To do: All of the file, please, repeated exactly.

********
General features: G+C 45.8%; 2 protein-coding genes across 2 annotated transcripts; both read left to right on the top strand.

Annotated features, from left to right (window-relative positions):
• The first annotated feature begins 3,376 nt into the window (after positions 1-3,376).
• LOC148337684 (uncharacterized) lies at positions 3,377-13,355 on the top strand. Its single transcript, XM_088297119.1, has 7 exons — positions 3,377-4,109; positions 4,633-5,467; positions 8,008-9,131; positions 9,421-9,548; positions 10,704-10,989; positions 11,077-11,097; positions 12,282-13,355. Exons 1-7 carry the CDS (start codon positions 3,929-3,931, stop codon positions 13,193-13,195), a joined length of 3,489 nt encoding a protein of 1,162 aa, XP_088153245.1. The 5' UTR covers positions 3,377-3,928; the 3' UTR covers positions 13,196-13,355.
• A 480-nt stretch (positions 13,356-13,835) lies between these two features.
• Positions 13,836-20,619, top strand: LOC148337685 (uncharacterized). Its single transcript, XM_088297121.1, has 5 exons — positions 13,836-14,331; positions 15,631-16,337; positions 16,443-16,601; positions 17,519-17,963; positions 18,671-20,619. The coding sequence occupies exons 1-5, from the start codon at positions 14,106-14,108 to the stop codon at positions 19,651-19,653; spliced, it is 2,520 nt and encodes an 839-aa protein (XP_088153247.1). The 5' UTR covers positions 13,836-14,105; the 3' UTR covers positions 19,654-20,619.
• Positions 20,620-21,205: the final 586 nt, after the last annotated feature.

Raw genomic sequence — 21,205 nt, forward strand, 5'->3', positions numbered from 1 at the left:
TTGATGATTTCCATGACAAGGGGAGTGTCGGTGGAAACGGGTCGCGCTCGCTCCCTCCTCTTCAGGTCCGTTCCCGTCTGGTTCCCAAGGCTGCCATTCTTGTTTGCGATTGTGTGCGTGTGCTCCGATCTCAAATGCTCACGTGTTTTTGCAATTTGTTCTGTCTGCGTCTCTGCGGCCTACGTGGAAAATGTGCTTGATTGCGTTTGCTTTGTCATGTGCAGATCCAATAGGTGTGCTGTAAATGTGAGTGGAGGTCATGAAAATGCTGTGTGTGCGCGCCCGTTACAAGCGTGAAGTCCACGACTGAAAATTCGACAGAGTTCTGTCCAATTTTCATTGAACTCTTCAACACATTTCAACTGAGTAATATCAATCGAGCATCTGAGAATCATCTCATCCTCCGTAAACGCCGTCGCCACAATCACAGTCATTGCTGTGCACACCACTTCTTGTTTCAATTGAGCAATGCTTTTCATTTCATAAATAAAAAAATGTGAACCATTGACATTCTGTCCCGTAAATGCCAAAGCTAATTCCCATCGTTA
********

General features: G+C 45.8%; 2 protein-coding genes across 2 annotated transcripts; both read left to right on the top strand.

Annotated features, from left to right (window-relative positions):
• The first annotated feature begins 3,376 nt into the window (after positions 1-3,376).
• LOC148337684 (uncharacterized) lies at positions 3,377-13,355 on the top strand. Its single transcript, XM_088297119.1, has 7 exons — positions 3,377-4,109; positions 4,633-5,467; positions 8,008-9,131; positions 9,421-9,548; positions 10,704-10,989; positions 11,077-11,097; positions 12,282-13,355. Exons 1-7 carry the CDS (start codon positions 3,929-3,931, stop codon positions 13,193-13,195), a joined length of 3,489 nt encoding a protein of 1,162 aa, XP_088153245.1. The 5' UTR covers positions 3,377-3,928; the 3' UTR covers positions 13,196-13,355.
• A 480-nt stretch (positions 13,356-13,835) lies between these two features.
• Positions 13,836-20,619, top strand: LOC148337685 (uncharacterized). Its single transcript, XM_088297121.1, has 5 exons — positions 13,836-14,331; positions 15,631-16,337; positions 16,443-16,601; positions 17,519-17,963; positions 18,671-20,619. The coding sequence occupies exons 1-5, from the start codon at positions 14,106-14,108 to the stop codon at positions 19,651-19,653; spliced, it is 2,520 nt and encodes an 839-aa protein (XP_088153247.1). The 5' UTR covers positions 13,836-14,105; the 3' UTR covers positions 19,654-20,619.
• Positions 20,620-21,205: the final 586 nt, after the last annotated feature.

Raw genomic sequence — 21,205 nt, forward strand, 5'->3', positions numbered from 1 at the left:
TTGATGATTTCCATGACAAGGGGAGTGTCGGTGGAAACGGGTCGCGCTCGCTCCCTCCTCTTCAGGTCCGTTCCCGTCTGGTTCCCAAGGCTGCCATTCTTGTTTGCGATTGTGTGCGTGTGCTCCGATCTCAAATGCTCACGTGTTTTTGCAATTTGTTCTGTCTGCGTCTCTGCGGCCTACGTGGAAAATGTGCTTGATTGCGTTTGCTTTGTCATGTGCAGATCCAATAGGTGTGCTGTAAATGTGAGTGGAGGTCATGAAAATGCTGTGTGTGCGCGCCCGTTACAAGCGTGAAGTCCACGACTGAAAATTCGACAGAGTTCTGTCCAATTTTCATTGAACTCTTCAACACATTTCAACTGAGTAATATCAATCGAGCATCTGAGAATCATCTCATCCTCCGTAAACGCCGTCGCCACAATCACAGTCATTGCTGTGCACACCACTTCTTGTTTCAATTGAGCAATGCTTTTCATTTCATAAATAAAAAAATGTGAACCATTGACATTCTGTCCCGTAAATGCCAAAGCTAATTCCCATCGTTA